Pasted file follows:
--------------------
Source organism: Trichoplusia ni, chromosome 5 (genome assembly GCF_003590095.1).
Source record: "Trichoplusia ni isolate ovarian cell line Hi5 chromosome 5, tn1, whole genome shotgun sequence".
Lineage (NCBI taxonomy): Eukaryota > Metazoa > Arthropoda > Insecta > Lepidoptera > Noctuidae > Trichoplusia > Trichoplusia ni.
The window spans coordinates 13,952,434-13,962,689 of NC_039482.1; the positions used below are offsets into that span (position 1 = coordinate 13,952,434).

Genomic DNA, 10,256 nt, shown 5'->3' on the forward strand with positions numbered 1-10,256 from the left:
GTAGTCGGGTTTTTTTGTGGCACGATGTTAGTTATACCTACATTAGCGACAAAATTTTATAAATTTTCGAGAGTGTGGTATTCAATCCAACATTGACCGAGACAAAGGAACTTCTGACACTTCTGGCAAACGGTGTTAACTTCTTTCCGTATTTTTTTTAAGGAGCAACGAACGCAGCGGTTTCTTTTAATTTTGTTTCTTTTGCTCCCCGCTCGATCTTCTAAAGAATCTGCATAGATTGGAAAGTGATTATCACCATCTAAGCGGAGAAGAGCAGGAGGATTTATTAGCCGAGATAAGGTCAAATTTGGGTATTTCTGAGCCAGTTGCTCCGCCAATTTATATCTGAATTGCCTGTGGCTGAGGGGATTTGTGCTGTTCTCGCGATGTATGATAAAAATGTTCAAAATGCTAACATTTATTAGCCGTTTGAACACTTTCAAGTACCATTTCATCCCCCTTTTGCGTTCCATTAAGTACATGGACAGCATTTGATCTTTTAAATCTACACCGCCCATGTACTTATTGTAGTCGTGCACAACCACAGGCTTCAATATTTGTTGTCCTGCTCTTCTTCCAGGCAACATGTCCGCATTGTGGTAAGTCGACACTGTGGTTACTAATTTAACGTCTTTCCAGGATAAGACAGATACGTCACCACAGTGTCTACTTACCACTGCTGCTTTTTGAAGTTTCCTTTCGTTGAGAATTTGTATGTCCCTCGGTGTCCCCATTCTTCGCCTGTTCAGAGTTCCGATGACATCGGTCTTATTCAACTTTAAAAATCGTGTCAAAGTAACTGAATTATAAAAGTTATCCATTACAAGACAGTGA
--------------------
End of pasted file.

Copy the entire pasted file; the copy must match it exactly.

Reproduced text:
Source organism: Trichoplusia ni, chromosome 5 (genome assembly GCF_003590095.1).
Source record: "Trichoplusia ni isolate ovarian cell line Hi5 chromosome 5, tn1, whole genome shotgun sequence".
Lineage (NCBI taxonomy): Eukaryota > Metazoa > Arthropoda > Insecta > Lepidoptera > Noctuidae > Trichoplusia > Trichoplusia ni.
The window spans coordinates 13,952,434-13,962,689 of NC_039482.1; the positions used below are offsets into that span (position 1 = coordinate 13,952,434).

Genomic DNA, 10,256 nt, shown 5'->3' on the forward strand with positions numbered 1-10,256 from the left:
GTAGTCGGGTTTTTTTGTGGCACGATGTTAGTTATACCTACATTAGCGACAAAATTTTATAAATTTTCGAGAGTGTGGTATTCAATCCAACATTGACCGAGACAAAGGAACTTCTGACACTTCTGGCAAACGGTGTTAACTTCTTTCCGTATTTTTTTTAAGGAGCAACGAACGCAGCGGTTTCTTTTAATTTTGTTTCTTTTGCTCCCCGCTCGATCTTCTAAAGAATCTGCATAGATTGGAAAGTGATTATCACCATCTAAGCGGAGAAGAGCAGGAGGATTTATTAGCCGAGATAAGGTCAAATTTGGGTATTTCTGAGCCAGTTGCTCCGCCAATTTATATCTGAATTGCCTGTGGCTGAGGGGATTTGTGCTGTTCTCGCGATGTATGATAAAAATGTTCAAAATGCTAACATTTATTAGCCGTTTGAACACTTTCAAGTACCATTTCATCCCCCTTTTGCGTTCCATTAAGTACATGGACAGCATTTGATCTTTTAAATCTACACCGCCCATGTACTTATTGTAGTCGTGCACAACCACAGGCTTCAATATTTGTTGTCCTGCTCTTCTTCCAGGCAACATGTCCGCATTGTGGTAAGTCGACACTGTGGTTACTAATTTAACGTCTTTCCAGGATAAGACAGATACGTCACCACAGTGTCTACTTACCACTGCTGCTTTTTGAAGTTTCCTTTCGTTGAGAATTTGTATGTCCCTCGGTGTCCCCATTCTTCGCCTGTTCAGAGTTCCGATGACATCGGTCTTATTCAACTTTAAAAATCGTGTCAAAGTAACTGAATTATAAAAGTTATCCATTACAAGACAGTGA